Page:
The Join method is just a handy helper function that sticks a sequence of strings together:

private static string Join(this IEnumerable<string> strs)
{
    return string.Join(" ", strs.ToArray());
}

The trick to efficiently searching for anagrams in a dictionary is to realize that all anagrams have the same letters, just in different order. If you "canonicalize" each word so that its letters are uppercase and in alphabetical order, then checking whether one word is an anagram of another is as simple as comparing their canonical forms:

private static string Canonicalize(string s)
{
    char[] chars = s.ToUpperInvariant().ToCharArray();
    Array.Sort(chars);
    return new string(chars);
}

I had a performance goal for this project; I wanted to be able to use the ~2MB 2006 Tournament Word List, searching for racks with up to two blanks, in reasonable human scale time, but not necessarily appearing to be instantaneous. My first naive implementation did not meet this goal so I made a few tweaks to the algorithm until it did, and then I stopped. (It is interesting to think about how this could be made much faster, but that's a subject for another day.)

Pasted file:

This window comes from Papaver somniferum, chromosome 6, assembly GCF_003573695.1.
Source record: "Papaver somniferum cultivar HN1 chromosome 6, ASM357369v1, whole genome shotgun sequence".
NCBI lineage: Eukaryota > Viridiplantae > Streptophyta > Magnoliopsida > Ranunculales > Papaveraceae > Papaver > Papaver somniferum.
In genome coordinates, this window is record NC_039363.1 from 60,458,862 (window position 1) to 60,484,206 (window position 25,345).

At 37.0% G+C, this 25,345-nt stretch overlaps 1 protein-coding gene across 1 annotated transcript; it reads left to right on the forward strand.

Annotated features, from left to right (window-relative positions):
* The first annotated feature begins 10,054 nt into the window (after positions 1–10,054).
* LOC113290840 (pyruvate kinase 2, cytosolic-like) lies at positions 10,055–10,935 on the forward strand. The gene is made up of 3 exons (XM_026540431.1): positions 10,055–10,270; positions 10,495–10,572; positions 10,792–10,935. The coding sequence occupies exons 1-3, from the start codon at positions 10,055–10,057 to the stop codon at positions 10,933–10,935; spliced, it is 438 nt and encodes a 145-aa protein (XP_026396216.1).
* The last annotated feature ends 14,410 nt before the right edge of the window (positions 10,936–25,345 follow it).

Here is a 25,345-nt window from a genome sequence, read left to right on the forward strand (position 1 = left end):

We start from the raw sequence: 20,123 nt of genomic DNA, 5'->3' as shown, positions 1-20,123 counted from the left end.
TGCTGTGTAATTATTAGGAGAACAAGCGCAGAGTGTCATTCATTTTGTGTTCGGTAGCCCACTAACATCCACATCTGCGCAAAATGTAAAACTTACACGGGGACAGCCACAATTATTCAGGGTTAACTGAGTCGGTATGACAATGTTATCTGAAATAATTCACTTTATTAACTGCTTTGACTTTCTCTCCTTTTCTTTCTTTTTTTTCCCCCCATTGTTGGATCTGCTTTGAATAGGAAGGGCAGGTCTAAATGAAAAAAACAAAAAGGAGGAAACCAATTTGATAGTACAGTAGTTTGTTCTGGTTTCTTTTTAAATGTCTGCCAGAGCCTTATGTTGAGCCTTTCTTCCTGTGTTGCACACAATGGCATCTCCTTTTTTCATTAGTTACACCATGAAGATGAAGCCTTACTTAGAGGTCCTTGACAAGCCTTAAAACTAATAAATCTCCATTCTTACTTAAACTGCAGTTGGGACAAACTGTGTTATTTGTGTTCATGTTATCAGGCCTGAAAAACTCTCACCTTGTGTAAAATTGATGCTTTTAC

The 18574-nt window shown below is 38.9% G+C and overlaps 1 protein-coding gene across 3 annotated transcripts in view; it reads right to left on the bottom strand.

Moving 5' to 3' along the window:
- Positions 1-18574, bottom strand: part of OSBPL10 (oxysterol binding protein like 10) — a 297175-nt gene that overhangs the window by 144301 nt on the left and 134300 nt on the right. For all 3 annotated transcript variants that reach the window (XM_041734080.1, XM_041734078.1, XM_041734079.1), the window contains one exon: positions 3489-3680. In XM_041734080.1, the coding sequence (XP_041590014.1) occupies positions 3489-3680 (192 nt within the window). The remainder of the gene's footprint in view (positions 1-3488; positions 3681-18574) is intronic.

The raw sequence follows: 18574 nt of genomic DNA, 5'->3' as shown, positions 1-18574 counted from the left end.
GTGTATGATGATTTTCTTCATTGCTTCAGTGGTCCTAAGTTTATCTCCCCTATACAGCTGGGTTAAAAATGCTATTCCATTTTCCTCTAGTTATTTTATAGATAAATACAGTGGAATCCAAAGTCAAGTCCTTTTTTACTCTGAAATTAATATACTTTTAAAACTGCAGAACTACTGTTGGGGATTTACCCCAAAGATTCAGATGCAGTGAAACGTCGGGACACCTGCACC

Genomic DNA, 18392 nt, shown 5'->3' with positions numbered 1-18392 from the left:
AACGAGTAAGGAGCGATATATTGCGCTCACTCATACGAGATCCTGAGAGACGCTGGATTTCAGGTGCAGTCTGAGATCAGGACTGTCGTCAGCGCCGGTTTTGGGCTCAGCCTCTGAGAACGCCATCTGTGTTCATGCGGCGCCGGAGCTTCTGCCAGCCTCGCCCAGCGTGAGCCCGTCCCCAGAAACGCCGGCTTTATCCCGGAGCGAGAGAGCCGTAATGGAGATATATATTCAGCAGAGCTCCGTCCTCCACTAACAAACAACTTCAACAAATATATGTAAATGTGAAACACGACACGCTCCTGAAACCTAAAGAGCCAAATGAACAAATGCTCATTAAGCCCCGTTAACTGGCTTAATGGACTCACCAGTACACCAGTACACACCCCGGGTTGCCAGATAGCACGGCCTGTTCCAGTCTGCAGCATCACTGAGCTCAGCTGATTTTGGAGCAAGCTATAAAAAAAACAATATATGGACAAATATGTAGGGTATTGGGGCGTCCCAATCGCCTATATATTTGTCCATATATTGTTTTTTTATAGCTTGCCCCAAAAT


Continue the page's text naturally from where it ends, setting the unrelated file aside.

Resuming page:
private static IEnumerable<string> SearchDictionary(string originalRack)
{
    const string dictionary = @"d:\twl06.txt";

    // Calculate all the possible distinct values for the rack.
    // As an optimization, stuff the resulting racks in an array so
    // that we do not recalculate them during the query.

    var racks = (from rack in ReplaceQuestionMarks(originalRack)
                 select Canonicalize(rack)).Distinct().ToArray();

    // Check every line in the dictionary to see if it matches
    // any possible rack.  As an optimization, do an early
    // out if the line length does not match the query length.

    return from line in FileLines(dictionary)
           where line.Length == originalRack.Length
           where racks.Contains(Canonicalize(line))
           select line;
}

LINQ queries are awesome. I love how the code reads like a description of what I'm trying to do, rather than how I'm doing it.

We need a way to turn a rack that might contain blanks into a sequence of the 26 or 26x26 possible racks without blanks. Here's a handy recursive method that does so:

private static IEnumerable<string> ReplaceQuestionMarks(string s)
{
    int index = s.IndexOf('?');
    if (index == -1)
    {
        yield return s;
        yield break;
    }
    foreach (char c in "ABCDEFGHIJKLMNOPQRSTUVWXYZ")
    {
        string s2 = s.Substring(0, index) + c.ToString() + s.Substring(index + 1);